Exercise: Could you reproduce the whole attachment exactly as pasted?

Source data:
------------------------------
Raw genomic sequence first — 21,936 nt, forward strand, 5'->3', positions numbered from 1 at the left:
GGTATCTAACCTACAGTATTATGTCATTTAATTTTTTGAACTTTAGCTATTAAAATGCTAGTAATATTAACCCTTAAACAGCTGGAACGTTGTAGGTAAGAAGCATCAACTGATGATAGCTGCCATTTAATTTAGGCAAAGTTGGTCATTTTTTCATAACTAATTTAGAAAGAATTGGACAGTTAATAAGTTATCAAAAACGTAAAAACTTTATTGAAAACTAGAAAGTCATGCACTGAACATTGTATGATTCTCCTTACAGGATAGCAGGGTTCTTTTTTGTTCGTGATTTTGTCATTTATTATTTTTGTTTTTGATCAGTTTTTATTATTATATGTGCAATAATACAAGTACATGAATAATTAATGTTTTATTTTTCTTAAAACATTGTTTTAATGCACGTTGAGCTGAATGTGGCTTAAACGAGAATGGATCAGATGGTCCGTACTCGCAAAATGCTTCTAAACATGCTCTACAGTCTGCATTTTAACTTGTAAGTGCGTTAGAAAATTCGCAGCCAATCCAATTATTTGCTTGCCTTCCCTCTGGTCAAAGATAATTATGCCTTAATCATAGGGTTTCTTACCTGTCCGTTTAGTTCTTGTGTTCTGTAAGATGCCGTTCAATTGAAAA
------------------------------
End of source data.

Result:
Raw genomic sequence first — 21,936 nt, forward strand, 5'->3', positions numbered from 1 at the left:
GGTATCTAACCTACAGTATTATGTCATTTAATTTTTTGAACTTTAGCTATTAAAATGCTAGTAATATTAACCCTTAAACAGCTGGAACGTTGTAGGTAAGAAGCATCAACTGATGATAGCTGCCATTTAATTTAGGCAAAGTTGGTCATTTTTTCATAACTAATTTAGAAAGAATTGGACAGTTAATAAGTTATCAAAAACGTAAAAACTTTATTGAAAACTAGAAAGTCATGCACTGAACATTGTATGATTCTCCTTACAGGATAGCAGGGTTCTTTTTTGTTCGTGATTTTGTCATTTATTATTTTTGTTTTTGATCAGTTTTTATTATTATATGTGCAATAATACAAGTACATGAATAATTAATGTTTTATTTTTCTTAAAACATTGTTTTAATGCACGTTGAGCTGAATGTGGCTTAAACGAGAATGGATCAGATGGTCCGTACTCGCAAAATGCTTCTAAACATGCTCTACAGTCTGCATTTTAACTTGTAAGTGCGTTAGAAAATTCGCAGCCAATCCAATTATTTGCTTGCCTTCCCTCTGGTCAAAGATAATTATGCCTTAATCATAGGGTTTCTTACCTGTCCGTTTAGTTCTTGTGTTCTGTAAGATGCCGTTCAATTGAAAA